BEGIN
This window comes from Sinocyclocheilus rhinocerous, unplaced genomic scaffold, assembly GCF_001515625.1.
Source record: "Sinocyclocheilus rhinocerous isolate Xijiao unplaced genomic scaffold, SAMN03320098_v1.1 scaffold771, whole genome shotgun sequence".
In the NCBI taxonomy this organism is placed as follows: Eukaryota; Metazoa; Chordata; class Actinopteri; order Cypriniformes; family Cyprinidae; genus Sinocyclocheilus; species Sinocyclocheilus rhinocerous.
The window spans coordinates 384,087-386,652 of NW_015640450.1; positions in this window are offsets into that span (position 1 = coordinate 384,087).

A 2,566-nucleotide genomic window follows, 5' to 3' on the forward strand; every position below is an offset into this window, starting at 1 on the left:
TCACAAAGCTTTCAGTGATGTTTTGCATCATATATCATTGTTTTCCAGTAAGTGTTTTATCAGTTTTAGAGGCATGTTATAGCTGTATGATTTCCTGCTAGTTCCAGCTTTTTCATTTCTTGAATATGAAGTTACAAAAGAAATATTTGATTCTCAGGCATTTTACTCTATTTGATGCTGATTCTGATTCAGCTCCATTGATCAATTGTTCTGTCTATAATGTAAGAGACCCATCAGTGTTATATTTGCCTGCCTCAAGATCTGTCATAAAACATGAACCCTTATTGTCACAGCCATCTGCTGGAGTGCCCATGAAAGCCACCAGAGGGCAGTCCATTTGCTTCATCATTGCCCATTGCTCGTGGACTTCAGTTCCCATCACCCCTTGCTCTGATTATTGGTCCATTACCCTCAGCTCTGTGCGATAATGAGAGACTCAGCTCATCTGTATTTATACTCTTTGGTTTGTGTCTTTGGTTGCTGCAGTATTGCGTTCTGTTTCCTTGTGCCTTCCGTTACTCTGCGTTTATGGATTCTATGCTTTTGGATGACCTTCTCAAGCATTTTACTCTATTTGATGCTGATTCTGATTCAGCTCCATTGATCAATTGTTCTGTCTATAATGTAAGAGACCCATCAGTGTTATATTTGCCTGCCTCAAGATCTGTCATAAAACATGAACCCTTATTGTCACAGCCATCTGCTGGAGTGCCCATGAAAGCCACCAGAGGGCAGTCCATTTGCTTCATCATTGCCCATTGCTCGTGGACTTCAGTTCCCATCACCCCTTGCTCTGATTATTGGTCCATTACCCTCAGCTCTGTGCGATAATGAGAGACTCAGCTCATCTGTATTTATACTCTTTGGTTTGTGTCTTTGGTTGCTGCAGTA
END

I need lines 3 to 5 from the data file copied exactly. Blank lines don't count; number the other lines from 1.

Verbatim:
In the NCBI taxonomy this organism is placed as follows: Eukaryota; Metazoa; Chordata; class Actinopteri; order Cypriniformes; family Cyprinidae; genus Sinocyclocheilus; species Sinocyclocheilus rhinocerous.
The window spans coordinates 384,087-386,652 of NW_015640450.1; positions in this window are offsets into that span (position 1 = coordinate 384,087).

A 2,566-nucleotide genomic window follows, 5' to 3' on the forward strand; every position below is an offset into this window, starting at 1 on the left: